I must have said it more firmly than I intended, because I startled the cats from their sleep. They blinked reproachfully before burying their noses in their paws and slipping back under the blanket of slumber. Foolish cats, they had no idea the precarious position their mistress was in. There I was, face to face with an evil entity, in grave danger, squaring off with The List, and the cats (thoughtless, thankless creatures that they are) trundled blissfully back to the Land of Nod.
I was alone.
I stared at The List. The List stared back at me. Neither of us flinched, neither twitched, nor gave any tells. Cue the theme from ‘The Good, The Bad And The Ugly’. Cue any number of Harry Callaghan lines - my personal favourite (and perhaps most appropriate), “You have to ask yourself, ‘Do I feel lucky?’ Well, do you, punk?”
In merciless Dirty Harry fashion, I tackled The List, striking blow after blow, crossing off duty after duty - for duties each listed item had become, morphing (thanks to The List’s dark powers) from Something To Do in Preparation for Celebration of Christmas into Something Horribly Twisted and Fundamentally Wrong. Such is the power of the written word. As long as it had all remained distantly connected to the virtual list in my head, everything had been fine, the world had been a safe and beautiful place. When I put pen to paper and created The List, I had unwittingly loosed A Terrible Thing. Yes, I take full responsibility for it. As creator of The List, I had no choice but to be destroyer also. Swinging my pen with battlefield precision (the pen is mightier than the sword, after all), I hacked at The List, driving it back, hammering it into inky submission. It was not a pretty scene, my friends, I am glad you were not there to witness it.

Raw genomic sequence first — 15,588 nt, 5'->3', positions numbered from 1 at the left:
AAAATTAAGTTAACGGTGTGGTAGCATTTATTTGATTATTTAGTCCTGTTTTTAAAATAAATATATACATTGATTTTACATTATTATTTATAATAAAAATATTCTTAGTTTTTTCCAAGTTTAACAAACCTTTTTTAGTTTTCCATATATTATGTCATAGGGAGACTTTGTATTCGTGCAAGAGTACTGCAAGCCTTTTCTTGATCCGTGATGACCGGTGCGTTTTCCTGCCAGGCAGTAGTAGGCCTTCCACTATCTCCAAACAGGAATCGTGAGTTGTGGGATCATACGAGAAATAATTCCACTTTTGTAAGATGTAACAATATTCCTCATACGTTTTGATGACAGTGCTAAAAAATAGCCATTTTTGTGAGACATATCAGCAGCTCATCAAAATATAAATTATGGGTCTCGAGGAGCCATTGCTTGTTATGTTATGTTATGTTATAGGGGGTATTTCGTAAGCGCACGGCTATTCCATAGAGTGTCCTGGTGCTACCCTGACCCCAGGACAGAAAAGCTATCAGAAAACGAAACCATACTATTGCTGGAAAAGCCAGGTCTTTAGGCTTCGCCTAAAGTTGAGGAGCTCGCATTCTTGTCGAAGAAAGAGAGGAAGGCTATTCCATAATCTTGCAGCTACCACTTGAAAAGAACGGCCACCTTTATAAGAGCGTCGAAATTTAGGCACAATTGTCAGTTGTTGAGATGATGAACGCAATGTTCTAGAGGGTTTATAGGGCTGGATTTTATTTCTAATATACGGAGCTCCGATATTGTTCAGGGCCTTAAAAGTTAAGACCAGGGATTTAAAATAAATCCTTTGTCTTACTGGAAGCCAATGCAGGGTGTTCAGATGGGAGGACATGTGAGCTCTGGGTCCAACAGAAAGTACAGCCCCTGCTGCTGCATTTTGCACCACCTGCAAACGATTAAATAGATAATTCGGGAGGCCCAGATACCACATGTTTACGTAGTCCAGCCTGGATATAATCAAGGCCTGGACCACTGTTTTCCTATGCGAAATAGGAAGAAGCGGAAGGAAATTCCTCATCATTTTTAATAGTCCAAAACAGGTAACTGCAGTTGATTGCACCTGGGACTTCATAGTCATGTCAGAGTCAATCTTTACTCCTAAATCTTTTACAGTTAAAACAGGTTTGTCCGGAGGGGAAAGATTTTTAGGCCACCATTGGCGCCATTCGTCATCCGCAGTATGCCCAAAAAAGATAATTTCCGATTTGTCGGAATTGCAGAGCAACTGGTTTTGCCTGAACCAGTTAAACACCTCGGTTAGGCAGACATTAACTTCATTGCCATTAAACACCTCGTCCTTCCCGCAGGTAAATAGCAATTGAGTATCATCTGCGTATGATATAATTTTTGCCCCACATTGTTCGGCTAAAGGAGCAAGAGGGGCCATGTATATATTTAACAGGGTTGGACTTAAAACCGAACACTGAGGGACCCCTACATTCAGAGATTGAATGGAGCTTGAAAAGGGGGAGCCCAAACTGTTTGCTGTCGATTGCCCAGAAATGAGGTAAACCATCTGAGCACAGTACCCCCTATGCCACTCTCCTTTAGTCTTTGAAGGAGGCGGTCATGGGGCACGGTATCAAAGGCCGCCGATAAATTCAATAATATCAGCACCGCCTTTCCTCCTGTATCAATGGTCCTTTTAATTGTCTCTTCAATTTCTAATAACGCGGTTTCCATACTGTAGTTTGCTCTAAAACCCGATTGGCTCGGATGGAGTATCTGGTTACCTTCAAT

At last, exhausted, I emerged the victor. The List had been vanquished. As I dragged my battle-weary carcass to the kitchen in search or restorative shortbread stars and scalding tea, the cats slept...unaware of the life-or-death drama which had played out before their closed eyes.
A mistake is not a mistake if one learns from it. I have learned from my recent folly and have determined never (not ever!) to recreate The List, or anything like it, again. I am Wiser Now and More Humble.
Apart from the obvious benefit of doing away with The List, I find there are other benefits of returning to my former habit of carrying my To Do’s in my head. Now that The List no longer dictates every moment of my life, I find I actually have less to do. There are fewer unfinished tasks hanging over my head, there is less pressure, less panic. I feel a sense of well-being, and I am enjoying the peace of the season. I have presents to give, shortbread stars to eat, and carols to play on the piano. If the lights are never hung, what of it? I have arranged my ivory and gold nativity figures on a cranberry-coloured scarf that once belonged to my grandmother, I have displayed decorations made by each of my five children, and in three weeks, or thereabouts, it will be Christmas Day. Now, without The List, I am ready.